We extend the literature by providing evidence that a cultural variable, intrinsic Islamic religiosity is important in understanding auditors’ judgement in the Islamic context of Pakistan. The intrinsic Islamic religiosity theoretical construct examined is Islamic Worldview (IW) which represents deeply held enduring and stable values which are likely to be dominant in influencing professionals’ judgements. Moreover, theoretical underpinning and empirical evidence in social psychology and organisational behaviour have established the critical role of intrinsic religiosity in influencing behaviour. Our first objective is to examine whether IW impacts auditors’ judgements in the context of their acceptance of uncorroborated low-reliability client-provided evidence. Understanding the potential impact of cultural factors on auditors’ acceptance of client-provided information is an essential factor in improving audit quality. Our findings support the hypothesis that auditors with high (low) IW scores are more (less) likely to accept uncorroborated low-reliability client-provided evidence. Our second objective is to examine the relationship between IW and auditors’ preference for exercising more or less judgements. Examining this topic is important because auditing is a judgement-based process: auditors’ judgements determine audit quality and, by extension, the quality of associated financial reports. Our findings provide overall support for the hypothesis that auditors with high (low) IW scores have a preference for exercising more (less) judgement. Our findings have implications for global and national standard setters, regulators, practitioners, and researchers. The results are also relevant to global audit firms and their affiliates, particularly networks operating in Islamic countries, in ensuring global consistency of audits.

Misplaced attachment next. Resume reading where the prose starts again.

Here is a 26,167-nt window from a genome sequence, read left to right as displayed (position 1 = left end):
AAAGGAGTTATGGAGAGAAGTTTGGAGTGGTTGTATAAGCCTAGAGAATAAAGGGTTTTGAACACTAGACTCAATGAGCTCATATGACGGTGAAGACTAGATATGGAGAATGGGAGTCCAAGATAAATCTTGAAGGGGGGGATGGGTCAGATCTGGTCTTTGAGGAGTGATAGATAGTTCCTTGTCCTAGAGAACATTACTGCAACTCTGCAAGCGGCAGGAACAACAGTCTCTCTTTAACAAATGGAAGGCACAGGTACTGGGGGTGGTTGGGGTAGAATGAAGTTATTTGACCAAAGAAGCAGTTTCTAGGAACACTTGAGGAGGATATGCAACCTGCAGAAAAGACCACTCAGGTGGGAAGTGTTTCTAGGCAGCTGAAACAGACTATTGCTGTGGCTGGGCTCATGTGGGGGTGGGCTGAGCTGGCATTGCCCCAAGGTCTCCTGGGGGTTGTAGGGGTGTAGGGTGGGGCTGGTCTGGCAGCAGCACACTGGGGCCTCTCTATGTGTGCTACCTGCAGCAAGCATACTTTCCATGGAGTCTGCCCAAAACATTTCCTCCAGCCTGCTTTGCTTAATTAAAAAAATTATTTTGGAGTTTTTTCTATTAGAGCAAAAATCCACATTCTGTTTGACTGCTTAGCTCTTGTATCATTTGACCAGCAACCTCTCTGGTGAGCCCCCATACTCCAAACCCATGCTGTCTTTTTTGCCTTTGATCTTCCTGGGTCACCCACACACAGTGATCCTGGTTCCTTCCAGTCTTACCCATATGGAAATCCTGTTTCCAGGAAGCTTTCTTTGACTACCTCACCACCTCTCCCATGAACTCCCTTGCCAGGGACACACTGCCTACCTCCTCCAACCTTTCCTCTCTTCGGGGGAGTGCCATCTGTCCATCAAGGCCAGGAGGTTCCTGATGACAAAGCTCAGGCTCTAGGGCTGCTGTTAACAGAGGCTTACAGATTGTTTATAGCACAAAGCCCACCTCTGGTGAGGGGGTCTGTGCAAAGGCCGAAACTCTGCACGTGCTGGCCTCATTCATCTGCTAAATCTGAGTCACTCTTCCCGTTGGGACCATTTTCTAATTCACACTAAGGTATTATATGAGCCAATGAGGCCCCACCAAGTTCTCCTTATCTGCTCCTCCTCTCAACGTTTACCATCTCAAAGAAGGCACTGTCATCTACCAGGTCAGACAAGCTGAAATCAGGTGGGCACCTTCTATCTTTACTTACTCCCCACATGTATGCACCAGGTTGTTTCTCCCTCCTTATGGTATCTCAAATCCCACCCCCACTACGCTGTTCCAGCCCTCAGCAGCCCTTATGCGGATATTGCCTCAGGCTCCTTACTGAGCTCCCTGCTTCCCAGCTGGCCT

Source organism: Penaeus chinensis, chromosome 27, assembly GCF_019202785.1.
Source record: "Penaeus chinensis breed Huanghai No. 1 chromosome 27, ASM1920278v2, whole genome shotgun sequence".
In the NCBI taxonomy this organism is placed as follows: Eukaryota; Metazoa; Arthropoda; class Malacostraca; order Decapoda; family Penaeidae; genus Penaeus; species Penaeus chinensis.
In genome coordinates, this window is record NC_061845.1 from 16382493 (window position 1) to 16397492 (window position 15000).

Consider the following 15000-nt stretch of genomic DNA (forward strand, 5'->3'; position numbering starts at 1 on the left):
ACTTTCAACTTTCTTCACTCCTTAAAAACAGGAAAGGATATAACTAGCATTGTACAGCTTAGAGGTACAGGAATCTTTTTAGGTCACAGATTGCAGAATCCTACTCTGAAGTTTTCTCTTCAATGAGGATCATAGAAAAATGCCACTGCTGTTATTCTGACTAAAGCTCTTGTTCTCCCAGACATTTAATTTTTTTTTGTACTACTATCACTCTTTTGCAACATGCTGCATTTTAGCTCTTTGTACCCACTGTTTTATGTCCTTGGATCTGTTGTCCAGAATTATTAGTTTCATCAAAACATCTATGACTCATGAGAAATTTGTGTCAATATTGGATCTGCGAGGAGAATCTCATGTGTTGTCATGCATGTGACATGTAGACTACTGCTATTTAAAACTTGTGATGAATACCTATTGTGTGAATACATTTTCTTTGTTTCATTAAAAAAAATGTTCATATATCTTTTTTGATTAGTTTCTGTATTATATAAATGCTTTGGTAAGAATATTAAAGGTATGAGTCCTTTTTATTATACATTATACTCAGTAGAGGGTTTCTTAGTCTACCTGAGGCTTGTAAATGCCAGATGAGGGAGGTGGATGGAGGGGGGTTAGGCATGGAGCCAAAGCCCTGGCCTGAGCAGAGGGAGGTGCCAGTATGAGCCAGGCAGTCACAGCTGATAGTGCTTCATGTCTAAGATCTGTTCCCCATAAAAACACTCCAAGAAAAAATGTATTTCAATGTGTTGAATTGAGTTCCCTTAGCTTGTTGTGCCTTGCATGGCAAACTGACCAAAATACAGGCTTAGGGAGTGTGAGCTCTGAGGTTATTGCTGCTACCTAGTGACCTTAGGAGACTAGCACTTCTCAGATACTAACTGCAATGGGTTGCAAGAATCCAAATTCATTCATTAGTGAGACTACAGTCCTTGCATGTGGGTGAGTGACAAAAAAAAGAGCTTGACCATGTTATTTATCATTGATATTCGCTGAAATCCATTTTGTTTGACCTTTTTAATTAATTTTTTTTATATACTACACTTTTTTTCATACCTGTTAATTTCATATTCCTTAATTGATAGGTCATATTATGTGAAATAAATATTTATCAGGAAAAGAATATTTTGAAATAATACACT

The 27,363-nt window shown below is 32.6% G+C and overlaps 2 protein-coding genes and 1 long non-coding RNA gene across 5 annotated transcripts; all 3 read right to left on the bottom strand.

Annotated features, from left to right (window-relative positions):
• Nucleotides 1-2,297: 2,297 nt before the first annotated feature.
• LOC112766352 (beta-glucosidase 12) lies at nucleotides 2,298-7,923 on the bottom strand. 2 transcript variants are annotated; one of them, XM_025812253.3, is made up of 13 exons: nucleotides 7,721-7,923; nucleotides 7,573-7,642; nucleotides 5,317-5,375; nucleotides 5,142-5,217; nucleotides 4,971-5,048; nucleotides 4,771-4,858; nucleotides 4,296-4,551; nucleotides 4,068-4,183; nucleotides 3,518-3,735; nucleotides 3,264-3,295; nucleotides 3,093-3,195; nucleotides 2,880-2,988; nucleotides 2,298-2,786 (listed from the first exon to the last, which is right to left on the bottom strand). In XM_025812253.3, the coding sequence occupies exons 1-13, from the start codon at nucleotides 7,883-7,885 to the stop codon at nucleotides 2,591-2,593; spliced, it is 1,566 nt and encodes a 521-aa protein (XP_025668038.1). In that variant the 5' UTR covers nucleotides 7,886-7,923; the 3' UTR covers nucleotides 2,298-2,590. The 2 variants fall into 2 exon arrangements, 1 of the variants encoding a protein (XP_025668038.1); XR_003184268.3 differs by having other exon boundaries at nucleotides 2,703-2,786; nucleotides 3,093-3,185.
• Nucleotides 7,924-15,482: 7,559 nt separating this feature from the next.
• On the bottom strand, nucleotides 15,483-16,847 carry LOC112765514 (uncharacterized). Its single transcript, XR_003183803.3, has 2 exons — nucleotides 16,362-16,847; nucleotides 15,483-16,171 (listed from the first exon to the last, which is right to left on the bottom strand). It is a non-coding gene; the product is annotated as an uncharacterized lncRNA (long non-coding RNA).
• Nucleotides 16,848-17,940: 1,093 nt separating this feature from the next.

- Auditors’ judgement
- Intrinsic Islamic religiosity
- Preference for judgement